Oil price movement
The first Monday of the year saw the US benchmark touching below $50 before slightly rebounding for the first time since April 2009. This was a signal that surging supplies will continue to drive prices lower in 2015.
Prices extended their losses from last week after Iraq, the second-largest producer in OPEC (Organization of the Petroleum Exporting Countries), said it plans to boost crude exports to 3.3 MMbbls (million barrels) per day this month, the highest since the 1980s.
Even as Russia’s output reached a post-Soviet high, the dollar climbed against the euro, keeping the pressure on crude oil prices. Investors’ concerns over Greece potentially exiting the Eurozone also helped drive prices lower.
WTI (West Texas Intermediate) prices closed at $50.04 a barrel, 5% lower than the previous market close. Brent prices fell ~6% to close at $53.11 on Monday.
Prices touched fresh five-year lows on Tuesday, falling under $50, making it the fourth consecutive decline. With no bullish expectations and an expectation of an inventory build of 700,000 for the week ended January 2, prices continued to take a beating.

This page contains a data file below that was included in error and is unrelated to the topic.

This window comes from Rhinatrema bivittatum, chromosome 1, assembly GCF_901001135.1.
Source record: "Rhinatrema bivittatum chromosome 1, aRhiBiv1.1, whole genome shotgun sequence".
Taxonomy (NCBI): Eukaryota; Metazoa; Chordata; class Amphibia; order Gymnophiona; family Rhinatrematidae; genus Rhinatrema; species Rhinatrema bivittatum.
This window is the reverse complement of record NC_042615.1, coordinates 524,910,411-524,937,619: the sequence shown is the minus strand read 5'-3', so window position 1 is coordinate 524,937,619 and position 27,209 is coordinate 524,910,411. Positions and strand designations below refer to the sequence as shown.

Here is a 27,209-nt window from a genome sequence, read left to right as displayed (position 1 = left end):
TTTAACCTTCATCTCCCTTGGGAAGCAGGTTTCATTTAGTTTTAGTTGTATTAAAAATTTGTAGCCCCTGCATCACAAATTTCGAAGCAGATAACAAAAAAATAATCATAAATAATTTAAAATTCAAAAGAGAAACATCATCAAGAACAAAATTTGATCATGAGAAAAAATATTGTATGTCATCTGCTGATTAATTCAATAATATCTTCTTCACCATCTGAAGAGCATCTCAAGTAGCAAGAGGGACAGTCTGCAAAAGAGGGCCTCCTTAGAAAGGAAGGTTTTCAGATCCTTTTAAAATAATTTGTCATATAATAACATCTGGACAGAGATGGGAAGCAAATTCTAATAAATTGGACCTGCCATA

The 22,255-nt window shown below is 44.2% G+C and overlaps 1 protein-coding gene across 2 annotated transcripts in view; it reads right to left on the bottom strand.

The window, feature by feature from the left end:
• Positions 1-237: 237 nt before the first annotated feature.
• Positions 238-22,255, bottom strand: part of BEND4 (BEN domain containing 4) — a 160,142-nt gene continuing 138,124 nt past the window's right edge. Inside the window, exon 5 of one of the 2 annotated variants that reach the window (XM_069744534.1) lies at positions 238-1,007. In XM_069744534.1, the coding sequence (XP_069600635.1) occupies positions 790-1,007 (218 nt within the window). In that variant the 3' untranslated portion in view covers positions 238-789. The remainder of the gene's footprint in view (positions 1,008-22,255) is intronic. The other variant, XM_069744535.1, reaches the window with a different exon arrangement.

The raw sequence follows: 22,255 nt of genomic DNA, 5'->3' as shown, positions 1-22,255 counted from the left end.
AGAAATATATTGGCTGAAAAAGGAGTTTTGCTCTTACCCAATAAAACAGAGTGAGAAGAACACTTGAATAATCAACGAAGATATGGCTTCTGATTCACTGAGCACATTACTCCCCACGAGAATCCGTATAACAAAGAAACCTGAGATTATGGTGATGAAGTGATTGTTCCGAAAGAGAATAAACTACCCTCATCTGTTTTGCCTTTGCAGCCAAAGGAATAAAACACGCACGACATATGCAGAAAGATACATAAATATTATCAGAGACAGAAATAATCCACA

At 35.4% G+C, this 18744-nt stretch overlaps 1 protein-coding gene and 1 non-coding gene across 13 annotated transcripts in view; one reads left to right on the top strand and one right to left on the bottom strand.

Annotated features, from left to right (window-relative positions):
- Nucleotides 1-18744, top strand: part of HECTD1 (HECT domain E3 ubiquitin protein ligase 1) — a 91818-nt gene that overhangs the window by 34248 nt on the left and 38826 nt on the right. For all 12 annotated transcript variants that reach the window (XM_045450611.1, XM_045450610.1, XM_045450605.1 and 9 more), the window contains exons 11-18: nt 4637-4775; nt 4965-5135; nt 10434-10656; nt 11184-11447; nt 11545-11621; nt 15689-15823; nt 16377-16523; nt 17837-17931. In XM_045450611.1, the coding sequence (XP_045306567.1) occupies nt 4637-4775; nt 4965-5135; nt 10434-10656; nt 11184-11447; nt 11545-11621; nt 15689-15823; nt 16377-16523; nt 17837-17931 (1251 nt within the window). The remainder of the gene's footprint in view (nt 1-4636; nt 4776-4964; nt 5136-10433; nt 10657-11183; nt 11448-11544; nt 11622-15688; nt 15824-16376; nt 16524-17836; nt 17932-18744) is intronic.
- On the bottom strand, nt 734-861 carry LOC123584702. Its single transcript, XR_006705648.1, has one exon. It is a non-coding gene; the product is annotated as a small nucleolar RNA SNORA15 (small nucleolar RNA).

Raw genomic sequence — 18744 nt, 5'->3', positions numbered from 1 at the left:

WTI prices fell 4% to $47.93 on Tuesday. Brent prices fell almost by the same to close at $51.10.
On Wednesday, however, prices slightly rose after the U.S. Energy Information Administration’s (or EIA) bullish crude inventory report, which showed that stocks decreased unexpectedly.
The increase in gasoline and distillate stocks muted the effect of the surprise decrease in crude inventories. Both refined products were at their highest levels in the past three to four years.
Both grades of crude rose on Wednesday. WTI prices closed at $48.65. Brent prices closed at $51.15.
ETFs that have these companies among their top holdings, such as the Energy Select Sector SPDR ETF (XLE) and the SPDR S&P Oil & Gas Exploration & Production ETF (XOP), will also feel the pressure of weak crude prices.
Continue on to the following part to read about EIA’s forecasts for 2015 oil prices as well as production and demand projections.